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WGAW: Comcast Aims “To Destroy Unions”

WGAW Board Members Chip Johannessen and Patric Verrone have issued a strongly worded message of support the Comcast writers wanting WGA representation:

To Our Fellow Members,

“If the Writers Guild didn’t exist, we’d have to invent it.” — Legendary Hollywood executive Sid Sheinberg said that back in 1988 when he was president of Universal Studios. Mr. Sheinberg didn’t say it out of some great love of the Guild. The fact is we were on strike at the time and, if there had been some way to do without us, any self-respecting studio head would have jumped at the chance. But Mr. Sheinberg understood the role that our Guild, and all the other guilds and unions, play in this industry. A role that Universal’s latest owner, Comcast, seems not to understand.

Hollywood runs on a talented pool of what is essentially freelance labor. The guilds, every bit as much as the companies, make this talent pool possible by ensuring two things: First, that when you work, you’ll be fairly compensated. And second, that your pension and health benefits follow you from job to job. Projects and shows come and go, but fair compensation and portable benefits ensure that talented people remain. This guild-based ecosystem works to everyone’s advantage, including the companies. It makes our industry possible. Because talented people won’t follow their dreams here if, after 20 years of working, they’ve got nothing to show for it. And without the talent pool,

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Comcast vs WGA: Latest Guild Battleground


EXCLUSIVE: Comcast and the Writers Guild of America are battling over union organizing. Over the last several months the writers of Comcast Entertainment Group have quietly engaged the Writers’ Guild of America West for the purposes of collective bargaining with their employer. CEG is the cable entertainment wing of Comcast: it includes the E!, Style!, and G4 networks, as well as Versus, Sprout, and Fear Net. Here’s what we’re told is happening:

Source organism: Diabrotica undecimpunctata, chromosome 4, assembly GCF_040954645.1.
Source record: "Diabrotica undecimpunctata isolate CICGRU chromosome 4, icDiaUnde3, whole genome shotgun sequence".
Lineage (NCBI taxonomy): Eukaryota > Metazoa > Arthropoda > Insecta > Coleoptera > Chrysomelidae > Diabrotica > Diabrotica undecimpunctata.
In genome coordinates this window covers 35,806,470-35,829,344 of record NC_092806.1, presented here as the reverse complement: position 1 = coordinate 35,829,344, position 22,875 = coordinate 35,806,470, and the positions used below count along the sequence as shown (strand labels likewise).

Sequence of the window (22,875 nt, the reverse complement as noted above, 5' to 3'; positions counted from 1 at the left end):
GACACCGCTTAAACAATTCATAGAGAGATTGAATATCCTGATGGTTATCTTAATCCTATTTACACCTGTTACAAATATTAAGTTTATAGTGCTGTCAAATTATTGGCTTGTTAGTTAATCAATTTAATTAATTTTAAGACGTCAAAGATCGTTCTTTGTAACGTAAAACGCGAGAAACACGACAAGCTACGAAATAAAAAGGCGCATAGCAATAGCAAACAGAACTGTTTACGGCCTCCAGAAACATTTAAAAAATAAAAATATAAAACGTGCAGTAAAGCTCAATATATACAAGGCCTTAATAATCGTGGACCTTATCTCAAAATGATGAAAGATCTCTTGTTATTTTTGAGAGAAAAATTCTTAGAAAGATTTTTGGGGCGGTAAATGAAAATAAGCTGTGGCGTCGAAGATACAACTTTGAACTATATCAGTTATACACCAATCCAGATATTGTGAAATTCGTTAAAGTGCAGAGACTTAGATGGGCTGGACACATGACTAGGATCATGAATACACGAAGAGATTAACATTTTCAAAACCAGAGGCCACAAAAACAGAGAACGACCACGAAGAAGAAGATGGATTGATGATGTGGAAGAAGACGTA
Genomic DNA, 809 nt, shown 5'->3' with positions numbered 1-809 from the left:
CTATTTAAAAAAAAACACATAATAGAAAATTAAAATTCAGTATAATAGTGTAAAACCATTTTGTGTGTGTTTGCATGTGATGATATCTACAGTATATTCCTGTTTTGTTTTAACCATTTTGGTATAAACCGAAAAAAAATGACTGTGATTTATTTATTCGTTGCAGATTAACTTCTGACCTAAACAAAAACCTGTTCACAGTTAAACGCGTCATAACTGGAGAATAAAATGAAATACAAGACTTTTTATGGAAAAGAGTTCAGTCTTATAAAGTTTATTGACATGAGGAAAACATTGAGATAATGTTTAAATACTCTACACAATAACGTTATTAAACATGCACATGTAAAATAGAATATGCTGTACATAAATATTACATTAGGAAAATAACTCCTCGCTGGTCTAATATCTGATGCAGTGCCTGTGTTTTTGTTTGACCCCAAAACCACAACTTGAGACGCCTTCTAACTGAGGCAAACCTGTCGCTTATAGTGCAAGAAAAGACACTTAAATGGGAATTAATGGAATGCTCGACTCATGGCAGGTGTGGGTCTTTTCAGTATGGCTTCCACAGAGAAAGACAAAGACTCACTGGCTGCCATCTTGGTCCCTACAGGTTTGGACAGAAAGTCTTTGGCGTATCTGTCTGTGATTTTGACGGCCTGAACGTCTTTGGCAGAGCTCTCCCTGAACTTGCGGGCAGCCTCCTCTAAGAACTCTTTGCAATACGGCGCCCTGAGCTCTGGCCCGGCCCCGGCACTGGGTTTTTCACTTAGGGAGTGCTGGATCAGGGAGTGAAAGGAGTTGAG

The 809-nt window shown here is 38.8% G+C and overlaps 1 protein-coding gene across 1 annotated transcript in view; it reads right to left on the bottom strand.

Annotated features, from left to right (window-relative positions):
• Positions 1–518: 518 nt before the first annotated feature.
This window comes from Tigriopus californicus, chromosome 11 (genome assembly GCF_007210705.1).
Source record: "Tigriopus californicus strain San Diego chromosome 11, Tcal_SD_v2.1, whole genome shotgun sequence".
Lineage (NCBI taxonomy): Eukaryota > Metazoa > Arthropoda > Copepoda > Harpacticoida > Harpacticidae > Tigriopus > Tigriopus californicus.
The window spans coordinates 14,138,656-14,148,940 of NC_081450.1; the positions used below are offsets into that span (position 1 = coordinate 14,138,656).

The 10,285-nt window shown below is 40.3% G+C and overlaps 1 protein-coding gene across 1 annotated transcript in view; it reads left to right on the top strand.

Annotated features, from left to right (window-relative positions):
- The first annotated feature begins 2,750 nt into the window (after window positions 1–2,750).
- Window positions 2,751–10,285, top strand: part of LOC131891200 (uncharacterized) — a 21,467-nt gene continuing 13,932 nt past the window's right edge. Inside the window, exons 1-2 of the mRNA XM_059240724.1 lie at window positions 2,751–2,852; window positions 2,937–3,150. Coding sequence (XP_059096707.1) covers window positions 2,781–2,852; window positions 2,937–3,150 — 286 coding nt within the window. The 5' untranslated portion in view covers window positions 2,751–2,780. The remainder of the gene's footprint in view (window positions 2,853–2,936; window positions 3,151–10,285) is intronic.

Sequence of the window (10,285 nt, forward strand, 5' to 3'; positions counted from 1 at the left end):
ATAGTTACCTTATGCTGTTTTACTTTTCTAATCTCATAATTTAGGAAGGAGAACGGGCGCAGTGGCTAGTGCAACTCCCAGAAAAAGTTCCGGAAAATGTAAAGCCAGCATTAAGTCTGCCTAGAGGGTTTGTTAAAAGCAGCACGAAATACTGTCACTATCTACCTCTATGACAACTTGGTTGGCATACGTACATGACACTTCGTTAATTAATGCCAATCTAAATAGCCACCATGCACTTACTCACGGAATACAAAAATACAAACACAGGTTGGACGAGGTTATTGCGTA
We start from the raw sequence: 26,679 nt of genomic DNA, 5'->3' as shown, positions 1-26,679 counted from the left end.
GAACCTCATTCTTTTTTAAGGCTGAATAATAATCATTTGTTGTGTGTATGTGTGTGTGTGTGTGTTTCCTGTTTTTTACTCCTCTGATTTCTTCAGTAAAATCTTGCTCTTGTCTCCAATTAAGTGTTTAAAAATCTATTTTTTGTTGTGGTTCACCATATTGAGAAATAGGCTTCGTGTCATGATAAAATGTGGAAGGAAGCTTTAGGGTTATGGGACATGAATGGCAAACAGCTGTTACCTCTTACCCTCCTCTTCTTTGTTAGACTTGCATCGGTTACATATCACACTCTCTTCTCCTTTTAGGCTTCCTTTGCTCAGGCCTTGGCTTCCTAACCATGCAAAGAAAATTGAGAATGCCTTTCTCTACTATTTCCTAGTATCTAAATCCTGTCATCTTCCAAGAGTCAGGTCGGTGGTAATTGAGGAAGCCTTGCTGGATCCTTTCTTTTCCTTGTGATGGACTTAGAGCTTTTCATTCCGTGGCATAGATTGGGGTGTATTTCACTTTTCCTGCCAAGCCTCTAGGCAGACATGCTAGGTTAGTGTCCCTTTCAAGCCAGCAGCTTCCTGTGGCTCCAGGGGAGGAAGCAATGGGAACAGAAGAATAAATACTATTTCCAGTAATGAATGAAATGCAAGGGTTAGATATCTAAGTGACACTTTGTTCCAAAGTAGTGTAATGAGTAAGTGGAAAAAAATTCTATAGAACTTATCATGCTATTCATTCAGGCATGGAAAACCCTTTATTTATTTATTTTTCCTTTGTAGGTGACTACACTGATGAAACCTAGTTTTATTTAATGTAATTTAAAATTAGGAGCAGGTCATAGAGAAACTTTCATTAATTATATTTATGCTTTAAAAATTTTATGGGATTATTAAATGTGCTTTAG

Inside the company our title is Script Consultant, Story Editor, Producer or anything other than Writer. We decided to send this note to Deadline.com to let you know that collectively we write countless hours of television across E!, Style, & G4. This is scripted television work that deserves the benefits of coverage by WGA contracts.

Instead of honoring our request for recognition, Comcast has chosen to stall and push this off until they feel it is convenient to them, [which is] long past the time they expect the merger with NBC Universal to close. While they work to reorganize their executive staff as if the merger were a fait accompli, we sit and wait for what is, by law, our right. Now, rather than adhering to their promises of good labor relations they made to the WGA, the U.S. Congress and other Hollywood unions and their acknowledgement that Hollywood is a union town, they have chosen to ask for an election with a lengthy hearing process —

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